Exodus 20:1-17; Psalm 19; 1 Corinthians 1:22-25; John 2:13-25
A priest was newly assigned to a town as Parish Priest. Some weeks after his arrival, he took a taxi downtown in exploration. After paying his fare, he realised that the driver had given him his change in excess. As he was pondering in his mind, he thought, “You better give the change back. It would be wrong to keep it”. Another thought crossed his mind, “It is only N500, those taxi men make so much money from people. The Driver would never know; it is my blessing from God”. On arriving at his destination, he decided to return the excess change. “Here, you gave me too much change.” The driver with a smile, replied, “Aren’t you the new priest in town?” “Yes,” he replied. “Well, I have been thinking a lot lately about going somewhere to worship. I just wanted to see what you would do if I gave you too much change. I’ll see you at Church next Sunday.” When the priest alighted from the taxi, he literally grabbed the nearest light pole, held on and said, “Oh God I almost sold your Son for N500.” Our lives are the only Bible some people will ever read! As someone has said, “We need Christians to make Christians.”
According to Karl Rahner, “the number one cause of atheism is Christians. Those who proclaim God with their mouths and deny Him with their lifestyles are what an unbelieving world finds simply unbelievable”. Since the beginning of Lent, our first readings on Sundays have presented us with three interesting personalities who have had covenantal relationships with God. Noah with the flood, Abraham with his son and today, Moses was given the ten commandments as Divine Constitution. God had liberated the Jewish people; He adopted them as his own and promised to lead them to the promised land. This was based on the condition that they kept His commandments. The ten commandments rather than stifle people’s freedom, helps them to express these freedoms better. They are based on two principles of reverence and respect. The first four are about reverence for God, His Name, His Day and Our Parents – who are God’s representatives for us on earth. The second sets are about respect for life, other people’s bodies, marriage bonds, property, people’s good names, owning our words about others in court, respect for our neighbour’s wives and properties. Reverence and respect fuels trust, which is a currency that makes the world viable to thrive in.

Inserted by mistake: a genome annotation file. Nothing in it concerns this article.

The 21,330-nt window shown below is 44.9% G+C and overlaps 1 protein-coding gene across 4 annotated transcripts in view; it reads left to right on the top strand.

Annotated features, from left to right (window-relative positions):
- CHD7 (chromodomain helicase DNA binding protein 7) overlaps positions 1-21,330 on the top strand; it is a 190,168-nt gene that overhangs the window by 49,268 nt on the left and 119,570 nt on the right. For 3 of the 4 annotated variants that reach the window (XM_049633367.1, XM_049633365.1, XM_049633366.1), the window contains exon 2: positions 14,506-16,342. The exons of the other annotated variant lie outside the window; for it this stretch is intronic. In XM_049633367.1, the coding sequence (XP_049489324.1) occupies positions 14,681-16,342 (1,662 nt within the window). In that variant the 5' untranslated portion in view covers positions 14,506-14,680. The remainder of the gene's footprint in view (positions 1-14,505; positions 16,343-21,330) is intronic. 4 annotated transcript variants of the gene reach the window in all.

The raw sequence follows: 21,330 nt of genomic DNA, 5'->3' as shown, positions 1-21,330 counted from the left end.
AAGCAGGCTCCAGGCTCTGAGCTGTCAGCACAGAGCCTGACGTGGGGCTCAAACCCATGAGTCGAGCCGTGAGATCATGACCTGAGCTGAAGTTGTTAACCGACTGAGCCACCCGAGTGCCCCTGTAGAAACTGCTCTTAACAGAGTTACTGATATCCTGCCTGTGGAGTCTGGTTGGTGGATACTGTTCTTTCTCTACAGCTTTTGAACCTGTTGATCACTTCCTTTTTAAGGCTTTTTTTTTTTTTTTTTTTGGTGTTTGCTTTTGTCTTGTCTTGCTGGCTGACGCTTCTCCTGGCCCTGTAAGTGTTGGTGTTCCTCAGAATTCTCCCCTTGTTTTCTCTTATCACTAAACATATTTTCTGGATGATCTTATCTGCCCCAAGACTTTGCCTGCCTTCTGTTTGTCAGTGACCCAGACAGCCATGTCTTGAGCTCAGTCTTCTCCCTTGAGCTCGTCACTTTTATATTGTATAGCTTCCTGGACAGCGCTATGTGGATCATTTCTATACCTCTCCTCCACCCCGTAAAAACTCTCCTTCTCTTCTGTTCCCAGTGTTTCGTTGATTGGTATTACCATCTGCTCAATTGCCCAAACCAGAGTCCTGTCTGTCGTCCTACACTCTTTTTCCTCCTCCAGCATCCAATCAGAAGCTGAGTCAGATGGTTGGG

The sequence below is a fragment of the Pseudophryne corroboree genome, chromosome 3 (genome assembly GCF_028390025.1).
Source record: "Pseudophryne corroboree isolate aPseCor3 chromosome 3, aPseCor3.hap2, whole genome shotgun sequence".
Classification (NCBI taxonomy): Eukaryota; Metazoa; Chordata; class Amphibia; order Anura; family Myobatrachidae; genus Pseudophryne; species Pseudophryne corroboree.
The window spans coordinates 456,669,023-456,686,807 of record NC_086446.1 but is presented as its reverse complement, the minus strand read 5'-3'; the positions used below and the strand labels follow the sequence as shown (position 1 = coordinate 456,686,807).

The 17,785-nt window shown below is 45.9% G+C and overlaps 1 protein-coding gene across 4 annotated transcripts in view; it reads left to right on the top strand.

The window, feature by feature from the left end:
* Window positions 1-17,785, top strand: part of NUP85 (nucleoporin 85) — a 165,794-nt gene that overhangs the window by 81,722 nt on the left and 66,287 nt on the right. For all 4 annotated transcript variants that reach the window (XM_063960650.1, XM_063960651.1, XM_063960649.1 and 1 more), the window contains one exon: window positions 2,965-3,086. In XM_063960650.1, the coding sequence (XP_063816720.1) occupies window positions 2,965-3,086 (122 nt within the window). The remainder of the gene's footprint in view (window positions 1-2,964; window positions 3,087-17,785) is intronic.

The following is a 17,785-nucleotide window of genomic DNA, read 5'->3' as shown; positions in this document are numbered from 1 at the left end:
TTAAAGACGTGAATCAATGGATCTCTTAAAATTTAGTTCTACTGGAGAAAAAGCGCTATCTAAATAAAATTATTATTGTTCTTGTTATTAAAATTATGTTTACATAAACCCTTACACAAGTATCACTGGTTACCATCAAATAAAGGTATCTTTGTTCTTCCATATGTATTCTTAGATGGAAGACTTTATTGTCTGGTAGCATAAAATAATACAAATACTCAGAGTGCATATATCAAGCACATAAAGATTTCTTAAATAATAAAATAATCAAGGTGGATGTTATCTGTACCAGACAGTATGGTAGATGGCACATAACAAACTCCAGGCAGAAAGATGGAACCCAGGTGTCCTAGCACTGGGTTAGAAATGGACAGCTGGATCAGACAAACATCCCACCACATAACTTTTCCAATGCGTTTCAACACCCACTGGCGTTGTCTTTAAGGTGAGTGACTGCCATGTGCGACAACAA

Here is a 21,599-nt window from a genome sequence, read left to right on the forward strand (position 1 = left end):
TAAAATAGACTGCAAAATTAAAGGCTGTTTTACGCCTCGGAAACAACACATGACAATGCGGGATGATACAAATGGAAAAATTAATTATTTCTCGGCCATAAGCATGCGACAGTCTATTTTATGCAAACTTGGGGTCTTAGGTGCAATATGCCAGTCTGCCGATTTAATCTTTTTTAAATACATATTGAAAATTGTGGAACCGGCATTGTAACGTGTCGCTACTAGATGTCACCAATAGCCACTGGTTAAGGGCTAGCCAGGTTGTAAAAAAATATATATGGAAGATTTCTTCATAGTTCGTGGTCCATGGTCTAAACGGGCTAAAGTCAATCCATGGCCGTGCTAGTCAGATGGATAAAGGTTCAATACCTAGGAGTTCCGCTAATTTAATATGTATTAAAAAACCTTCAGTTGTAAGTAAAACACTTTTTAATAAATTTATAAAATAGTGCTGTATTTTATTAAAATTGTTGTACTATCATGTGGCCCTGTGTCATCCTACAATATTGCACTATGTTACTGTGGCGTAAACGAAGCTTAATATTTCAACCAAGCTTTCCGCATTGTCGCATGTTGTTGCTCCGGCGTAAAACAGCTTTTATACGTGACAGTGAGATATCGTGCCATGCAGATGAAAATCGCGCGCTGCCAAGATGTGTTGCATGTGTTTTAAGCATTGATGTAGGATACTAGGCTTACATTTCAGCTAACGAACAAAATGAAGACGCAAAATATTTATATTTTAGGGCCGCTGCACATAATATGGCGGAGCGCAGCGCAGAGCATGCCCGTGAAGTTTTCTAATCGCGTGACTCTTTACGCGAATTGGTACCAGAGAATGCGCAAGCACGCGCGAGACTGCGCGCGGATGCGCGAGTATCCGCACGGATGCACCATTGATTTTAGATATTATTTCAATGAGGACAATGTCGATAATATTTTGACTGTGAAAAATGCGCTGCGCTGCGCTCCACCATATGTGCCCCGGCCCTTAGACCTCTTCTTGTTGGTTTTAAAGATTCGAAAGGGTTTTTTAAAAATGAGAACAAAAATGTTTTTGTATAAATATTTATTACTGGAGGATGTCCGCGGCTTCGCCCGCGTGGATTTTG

Reverence and respect may appear counterintuitive in a world that promotes the axiom of might is right. It is for this reason that St. Paul in the second reading to the Corinthians opines that the foolishness of God is wiser than human wisdom. Christianity challenges us to enter into the spirit of the law in order to foster relationships based on love. The embodiment of such relationship is Christ, who lived, died and rose from the dead. Obeying God’s commandments of love becomes our expression of Divine Worship.